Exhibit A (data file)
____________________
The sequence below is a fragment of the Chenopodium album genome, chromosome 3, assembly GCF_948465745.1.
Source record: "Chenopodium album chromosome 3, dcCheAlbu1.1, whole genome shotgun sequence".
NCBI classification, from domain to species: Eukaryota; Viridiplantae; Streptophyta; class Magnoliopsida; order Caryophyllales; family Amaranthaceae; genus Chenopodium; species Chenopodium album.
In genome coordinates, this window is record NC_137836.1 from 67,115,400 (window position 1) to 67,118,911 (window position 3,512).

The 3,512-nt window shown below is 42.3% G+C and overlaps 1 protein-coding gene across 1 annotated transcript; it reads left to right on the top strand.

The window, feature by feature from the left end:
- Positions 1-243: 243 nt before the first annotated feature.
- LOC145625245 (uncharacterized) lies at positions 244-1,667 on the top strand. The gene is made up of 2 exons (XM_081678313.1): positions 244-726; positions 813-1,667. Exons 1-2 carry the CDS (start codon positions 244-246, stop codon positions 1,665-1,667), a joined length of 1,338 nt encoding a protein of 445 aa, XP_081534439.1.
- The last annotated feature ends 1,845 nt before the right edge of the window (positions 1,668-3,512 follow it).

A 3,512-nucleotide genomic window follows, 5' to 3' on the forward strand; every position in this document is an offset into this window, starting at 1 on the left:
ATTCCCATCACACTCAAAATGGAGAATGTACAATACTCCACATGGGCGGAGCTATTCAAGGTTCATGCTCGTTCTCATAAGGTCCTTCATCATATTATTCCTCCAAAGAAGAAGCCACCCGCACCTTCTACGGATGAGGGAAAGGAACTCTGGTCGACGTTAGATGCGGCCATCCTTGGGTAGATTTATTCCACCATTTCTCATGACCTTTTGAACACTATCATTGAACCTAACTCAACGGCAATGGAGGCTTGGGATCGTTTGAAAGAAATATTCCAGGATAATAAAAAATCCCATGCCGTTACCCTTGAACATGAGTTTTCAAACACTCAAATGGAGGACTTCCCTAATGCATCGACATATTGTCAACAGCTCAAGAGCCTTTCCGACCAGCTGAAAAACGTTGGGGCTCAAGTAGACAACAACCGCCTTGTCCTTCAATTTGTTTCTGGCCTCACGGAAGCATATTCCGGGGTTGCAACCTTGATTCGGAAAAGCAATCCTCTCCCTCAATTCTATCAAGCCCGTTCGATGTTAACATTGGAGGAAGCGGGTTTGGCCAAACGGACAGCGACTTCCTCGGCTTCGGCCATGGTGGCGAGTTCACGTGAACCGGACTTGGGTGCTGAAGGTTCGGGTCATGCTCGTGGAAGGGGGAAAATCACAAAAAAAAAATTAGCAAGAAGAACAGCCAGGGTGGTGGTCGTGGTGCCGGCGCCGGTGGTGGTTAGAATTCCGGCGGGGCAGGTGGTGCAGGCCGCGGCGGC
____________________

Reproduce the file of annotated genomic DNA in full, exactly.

The sequence below is a fragment of the Chenopodium album genome, chromosome 3, assembly GCF_948465745.1.
Source record: "Chenopodium album chromosome 3, dcCheAlbu1.1, whole genome shotgun sequence".
NCBI classification, from domain to species: Eukaryota; Viridiplantae; Streptophyta; class Magnoliopsida; order Caryophyllales; family Amaranthaceae; genus Chenopodium; species Chenopodium album.
In genome coordinates, this window is record NC_137836.1 from 67,115,400 (window position 1) to 67,118,911 (window position 3,512).

The 3,512-nt window shown below is 42.3% G+C and overlaps 1 protein-coding gene across 1 annotated transcript; it reads left to right on the top strand.

The window, feature by feature from the left end:
- Positions 1-243: 243 nt before the first annotated feature.
- LOC145625245 (uncharacterized) lies at positions 244-1,667 on the top strand. The gene is made up of 2 exons (XM_081678313.1): positions 244-726; positions 813-1,667. Exons 1-2 carry the CDS (start codon positions 244-246, stop codon positions 1,665-1,667), a joined length of 1,338 nt encoding a protein of 445 aa, XP_081534439.1.
- The last annotated feature ends 1,845 nt before the right edge of the window (positions 1,668-3,512 follow it).

A 3,512-nucleotide genomic window follows, 5' to 3' on the forward strand; every position in this document is an offset into this window, starting at 1 on the left:
ATTCCCATCACACTCAAAATGGAGAATGTACAATACTCCACATGGGCGGAGCTATTCAAGGTTCATGCTCGTTCTCATAAGGTCCTTCATCATATTATTCCTCCAAAGAAGAAGCCACCCGCACCTTCTACGGATGAGGGAAAGGAACTCTGGTCGACGTTAGATGCGGCCATCCTTGGGTAGATTTATTCCACCATTTCTCATGACCTTTTGAACACTATCATTGAACCTAACTCAACGGCAATGGAGGCTTGGGATCGTTTGAAAGAAATATTCCAGGATAATAAAAAATCCCATGCCGTTACCCTTGAACATGAGTTTTCAAACACTCAAATGGAGGACTTCCCTAATGCATCGACATATTGTCAACAGCTCAAGAGCCTTTCCGACCAGCTGAAAAACGTTGGGGCTCAAGTAGACAACAACCGCCTTGTCCTTCAATTTGTTTCTGGCCTCACGGAAGCATATTCCGGGGTTGCAACCTTGATTCGGAAAAGCAATCCTCTCCCTCAATTCTATCAAGCCCGTTCGATGTTAACATTGGAGGAAGCGGGTTTGGCCAAACGGACAGCGACTTCCTCGGCTTCGGCCATGGTGGCGAGTTCACGTGAACCGGACTTGGGTGCTGAAGGTTCGGGTCATGCTCGTGGAAGGGGGAAAATCACAAAAAAAAAATTAGCAAGAAGAACAGCCAGGGTGGTGGTCGTGGTGCCGGCGCCGGTGGTGGTTAGAATTCCGGCGGGGCAGGTGGTGCAGGCCGCGGCGGC